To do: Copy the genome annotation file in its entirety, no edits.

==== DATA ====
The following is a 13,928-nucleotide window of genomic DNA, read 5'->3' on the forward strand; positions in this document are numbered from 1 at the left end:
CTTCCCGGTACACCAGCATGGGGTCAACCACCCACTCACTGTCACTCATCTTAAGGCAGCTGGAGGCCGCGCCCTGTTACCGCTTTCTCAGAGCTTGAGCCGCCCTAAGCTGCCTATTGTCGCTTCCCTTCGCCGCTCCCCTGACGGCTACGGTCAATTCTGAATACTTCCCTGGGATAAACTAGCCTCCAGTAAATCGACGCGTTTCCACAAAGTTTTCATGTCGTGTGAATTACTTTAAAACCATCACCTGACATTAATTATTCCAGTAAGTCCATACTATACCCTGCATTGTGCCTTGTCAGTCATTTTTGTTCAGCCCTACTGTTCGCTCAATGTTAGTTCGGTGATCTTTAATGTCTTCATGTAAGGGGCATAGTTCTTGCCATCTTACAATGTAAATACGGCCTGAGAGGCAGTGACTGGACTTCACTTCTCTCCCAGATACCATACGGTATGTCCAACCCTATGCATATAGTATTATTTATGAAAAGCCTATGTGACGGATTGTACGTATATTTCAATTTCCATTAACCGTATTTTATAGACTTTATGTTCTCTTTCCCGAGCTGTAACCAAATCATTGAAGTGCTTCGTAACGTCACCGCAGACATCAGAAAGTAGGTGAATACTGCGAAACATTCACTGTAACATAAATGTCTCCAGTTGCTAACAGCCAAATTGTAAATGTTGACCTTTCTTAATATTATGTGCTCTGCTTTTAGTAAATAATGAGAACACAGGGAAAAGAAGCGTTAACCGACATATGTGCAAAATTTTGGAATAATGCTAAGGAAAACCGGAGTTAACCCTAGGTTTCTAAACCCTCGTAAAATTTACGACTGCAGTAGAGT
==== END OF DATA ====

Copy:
The following is a 13,928-nucleotide window of genomic DNA, read 5'->3' on the forward strand; positions in this document are numbered from 1 at the left end:
CTTCCCGGTACACCAGCATGGGGTCAACCACCCACTCACTGTCACTCATCTTAAGGCAGCTGGAGGCCGCGCCCTGTTACCGCTTTCTCAGAGCTTGAGCCGCCCTAAGCTGCCTATTGTCGCTTCCCTTCGCCGCTCCCCTGACGGCTACGGTCAATTCTGAATACTTCCCTGGGATAAACTAGCCTCCAGTAAATCGACGCGTTTCCACAAAGTTTTCATGTCGTGTGAATTACTTTAAAACCATCACCTGACATTAATTATTCCAGTAAGTCCATACTATACCCTGCATTGTGCCTTGTCAGTCATTTTTGTTCAGCCCTACTGTTCGCTCAATGTTAGTTCGGTGATCTTTAATGTCTTCATGTAAGGGGCATAGTTCTTGCCATCTTACAATGTAAATACGGCCTGAGAGGCAGTGACTGGACTTCACTTCTCTCCCAGATACCATACGGTATGTCCAACCCTATGCATATAGTATTATTTATGAAAAGCCTATGTGACGGATTGTACGTATATTTCAATTTCCATTAACCGTATTTTATAGACTTTATGTTCTCTTTCCCGAGCTGTAACCAAATCATTGAAGTGCTTCGTAACGTCACCGCAGACATCAGAAAGTAGGTGAATACTGCGAAACATTCACTGTAACATAAATGTCTCCAGTTGCTAACAGCCAAATTGTAAATGTTGACCTTTCTTAATATTATGTGCTCTGCTTTTAGTAAATAATGAGAACACAGGGAAAAGAAGCGTTAACCGACATATGTGCAAAATTTTGGAATAATGCTAAGGAAAACCGGAGTTAACCCTAGGTTTCTAAACCCTCGTAAAATTTACGACTGCAGTAGAGT